Fresh concerns that U.K. and European leaders may not reach a deal by October 31 weighed anew on the pound Monday, yanking it down from a three-month high seen late last week.
The pound slumped to $1.2573 against the dollar, a drop of 0.6% on the session so far.
Sterling saw its best two-day run in over a decade late last week. On Friday, it reached as high as $1.2706, its strongest since Theresa May was prime minister before Boris Johnson took over in July. On Thursday, the pound saw its best single-day percentage gain since March.
The gloom returned for sterling amid reports that European Union and British negotiators, who were working over the weekend to reach a deal before the Oct. 31 deadline, hadn’t made a breakthrough as of Sunday evening, The Wall Street Journal reported. Given how divided the two sides are, even a deal outline looked tough, said diplomats cited in the report.
“A lot of work remains to be done,” the EU said in a statement, following a briefing by the union’s chief negotiator Michel Barnier to EU diplomats. EU leaders will meet on Thursday and Friday to see if they can reach an accord.
The pound rose Friday after European Council President Donald Tusk said he had received promising signals from Ireland’s Leo Varadkar that a deal was possible. Attempts to reach a deal have run into difficulties over plans for keeping an open border between EU member Ireland and the U.K.’s Northern Ireland.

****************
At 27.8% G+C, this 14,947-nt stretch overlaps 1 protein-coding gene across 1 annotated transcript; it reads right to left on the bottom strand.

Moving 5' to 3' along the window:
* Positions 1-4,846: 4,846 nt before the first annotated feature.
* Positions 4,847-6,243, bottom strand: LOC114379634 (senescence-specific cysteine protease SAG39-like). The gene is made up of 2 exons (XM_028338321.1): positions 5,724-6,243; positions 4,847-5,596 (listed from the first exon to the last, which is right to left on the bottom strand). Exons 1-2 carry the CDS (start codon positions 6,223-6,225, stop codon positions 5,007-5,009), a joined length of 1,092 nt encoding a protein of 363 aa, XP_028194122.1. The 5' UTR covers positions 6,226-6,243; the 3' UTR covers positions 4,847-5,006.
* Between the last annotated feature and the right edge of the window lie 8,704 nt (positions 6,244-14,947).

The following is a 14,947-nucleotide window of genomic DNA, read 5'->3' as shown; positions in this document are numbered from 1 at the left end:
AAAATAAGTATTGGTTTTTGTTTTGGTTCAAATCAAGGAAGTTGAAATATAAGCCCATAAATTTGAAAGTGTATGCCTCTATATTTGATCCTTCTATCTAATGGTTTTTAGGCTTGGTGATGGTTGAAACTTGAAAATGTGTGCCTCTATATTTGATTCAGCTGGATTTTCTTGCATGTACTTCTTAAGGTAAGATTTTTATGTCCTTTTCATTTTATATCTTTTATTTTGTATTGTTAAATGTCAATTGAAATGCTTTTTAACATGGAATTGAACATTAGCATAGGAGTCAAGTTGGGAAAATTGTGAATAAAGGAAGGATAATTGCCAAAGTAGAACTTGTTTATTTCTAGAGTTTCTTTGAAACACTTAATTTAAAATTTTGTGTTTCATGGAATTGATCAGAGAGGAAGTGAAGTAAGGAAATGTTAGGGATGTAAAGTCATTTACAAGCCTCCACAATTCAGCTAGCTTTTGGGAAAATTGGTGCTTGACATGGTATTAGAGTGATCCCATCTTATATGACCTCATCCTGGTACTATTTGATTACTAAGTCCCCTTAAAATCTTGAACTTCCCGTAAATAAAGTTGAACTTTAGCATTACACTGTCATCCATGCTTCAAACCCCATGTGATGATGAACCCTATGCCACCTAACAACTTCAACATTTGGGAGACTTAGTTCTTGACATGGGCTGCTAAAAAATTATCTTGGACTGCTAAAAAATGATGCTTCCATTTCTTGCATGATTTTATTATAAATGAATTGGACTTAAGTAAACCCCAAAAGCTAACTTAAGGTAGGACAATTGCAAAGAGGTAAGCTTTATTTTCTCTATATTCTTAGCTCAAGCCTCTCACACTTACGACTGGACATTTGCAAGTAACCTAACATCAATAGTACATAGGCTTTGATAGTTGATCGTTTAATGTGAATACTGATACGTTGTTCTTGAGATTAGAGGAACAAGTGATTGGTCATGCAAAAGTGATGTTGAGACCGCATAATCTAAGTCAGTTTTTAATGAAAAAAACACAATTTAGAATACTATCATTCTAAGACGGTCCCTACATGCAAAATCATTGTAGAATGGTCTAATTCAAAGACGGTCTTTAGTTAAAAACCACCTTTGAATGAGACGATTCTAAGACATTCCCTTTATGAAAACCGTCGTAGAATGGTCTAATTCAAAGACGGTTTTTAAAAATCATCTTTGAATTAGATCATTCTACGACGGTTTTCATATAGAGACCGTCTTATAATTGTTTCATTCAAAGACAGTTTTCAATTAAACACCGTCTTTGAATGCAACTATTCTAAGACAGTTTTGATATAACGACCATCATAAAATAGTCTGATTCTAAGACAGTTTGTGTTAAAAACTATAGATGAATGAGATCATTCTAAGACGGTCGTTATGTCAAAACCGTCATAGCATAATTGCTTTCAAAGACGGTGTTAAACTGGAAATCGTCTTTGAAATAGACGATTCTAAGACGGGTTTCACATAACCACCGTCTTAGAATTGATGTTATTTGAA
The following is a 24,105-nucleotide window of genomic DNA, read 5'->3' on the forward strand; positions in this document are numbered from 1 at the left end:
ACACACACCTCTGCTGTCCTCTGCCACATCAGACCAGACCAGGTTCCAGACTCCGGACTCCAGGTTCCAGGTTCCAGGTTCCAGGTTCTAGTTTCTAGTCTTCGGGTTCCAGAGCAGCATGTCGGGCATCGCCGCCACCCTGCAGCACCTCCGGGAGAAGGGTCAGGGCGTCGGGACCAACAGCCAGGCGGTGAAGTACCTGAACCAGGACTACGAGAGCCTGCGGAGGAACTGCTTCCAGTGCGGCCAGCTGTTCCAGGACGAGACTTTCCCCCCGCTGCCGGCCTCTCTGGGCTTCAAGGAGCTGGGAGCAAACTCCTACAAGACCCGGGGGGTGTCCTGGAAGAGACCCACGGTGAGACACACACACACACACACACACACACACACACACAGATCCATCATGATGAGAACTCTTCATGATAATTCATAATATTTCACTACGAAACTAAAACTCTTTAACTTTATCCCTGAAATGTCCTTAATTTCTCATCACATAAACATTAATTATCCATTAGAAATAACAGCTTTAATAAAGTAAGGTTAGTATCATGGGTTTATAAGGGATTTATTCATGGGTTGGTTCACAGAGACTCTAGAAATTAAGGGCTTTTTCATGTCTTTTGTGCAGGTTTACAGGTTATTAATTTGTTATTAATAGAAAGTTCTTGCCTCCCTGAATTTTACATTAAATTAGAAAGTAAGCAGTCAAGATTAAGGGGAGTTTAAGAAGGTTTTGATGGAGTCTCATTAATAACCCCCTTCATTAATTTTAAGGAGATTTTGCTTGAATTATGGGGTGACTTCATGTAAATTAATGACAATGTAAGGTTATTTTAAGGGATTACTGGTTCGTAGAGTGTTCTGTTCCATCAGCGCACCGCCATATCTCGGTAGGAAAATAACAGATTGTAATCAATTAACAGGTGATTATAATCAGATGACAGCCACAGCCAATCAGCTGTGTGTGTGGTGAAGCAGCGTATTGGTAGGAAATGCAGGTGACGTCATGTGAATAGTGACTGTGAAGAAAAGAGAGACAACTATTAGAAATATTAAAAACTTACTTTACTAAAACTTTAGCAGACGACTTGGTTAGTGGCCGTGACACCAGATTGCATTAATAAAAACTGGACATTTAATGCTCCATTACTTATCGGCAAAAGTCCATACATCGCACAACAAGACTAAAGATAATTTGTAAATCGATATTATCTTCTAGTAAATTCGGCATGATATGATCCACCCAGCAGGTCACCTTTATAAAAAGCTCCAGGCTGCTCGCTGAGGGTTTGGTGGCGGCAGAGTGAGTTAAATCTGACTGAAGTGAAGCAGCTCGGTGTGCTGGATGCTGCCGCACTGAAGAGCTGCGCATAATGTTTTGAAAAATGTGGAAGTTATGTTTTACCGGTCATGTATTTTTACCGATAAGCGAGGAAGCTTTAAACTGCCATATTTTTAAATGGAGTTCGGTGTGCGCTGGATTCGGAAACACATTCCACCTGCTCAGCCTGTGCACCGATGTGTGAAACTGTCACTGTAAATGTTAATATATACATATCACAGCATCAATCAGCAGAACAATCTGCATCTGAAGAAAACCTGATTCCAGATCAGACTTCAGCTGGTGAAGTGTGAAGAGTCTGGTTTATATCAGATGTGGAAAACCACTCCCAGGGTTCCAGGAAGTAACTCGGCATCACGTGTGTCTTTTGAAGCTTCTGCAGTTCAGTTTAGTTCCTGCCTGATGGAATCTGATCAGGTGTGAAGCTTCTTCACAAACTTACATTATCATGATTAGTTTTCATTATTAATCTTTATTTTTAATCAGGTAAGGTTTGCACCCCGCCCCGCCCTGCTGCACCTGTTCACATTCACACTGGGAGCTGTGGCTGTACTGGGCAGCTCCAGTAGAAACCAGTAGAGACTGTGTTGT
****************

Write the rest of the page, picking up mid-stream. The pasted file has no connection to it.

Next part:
Read: Brexit deal not there yet, says Irish foreign minister
Even if U.K. negotiators reach an agreement with Europe, any deal could still see resistance in the U.K. Parliament, analysts noted.
“There is only a slim chance of seeing a Brexit deal, which would make everyone happy, reached within the next two weeks. The most plausible scenario would be the extension of the Brexit deadline,” said Ipek Ozkardeskaya, senior market analyst, at London Capital Group.
But not everyone was negative on the prospects of a deal. Nordea Investment’s senior macro strategist, Sebastian Galy said he thinks the U.K. is probably closer to a deal than markets believe. “This tells in crunch time as it did with Spain, Greece and Italy,” he told clients in a note, adding that the Labour Party probably doesn’t want to be credited with a so-called hard Brexit.
“The odds of a deal that can be passed by parliament are therefore under-estimated by the market with obvious implications for the pound, U.S. assets, German/French/Netherland equities. Common sense is said to be an uncommon valor, yet I would bet that it has been found again,” said Galy.
The FTSE 100 was down 0.6% to 7,200.86.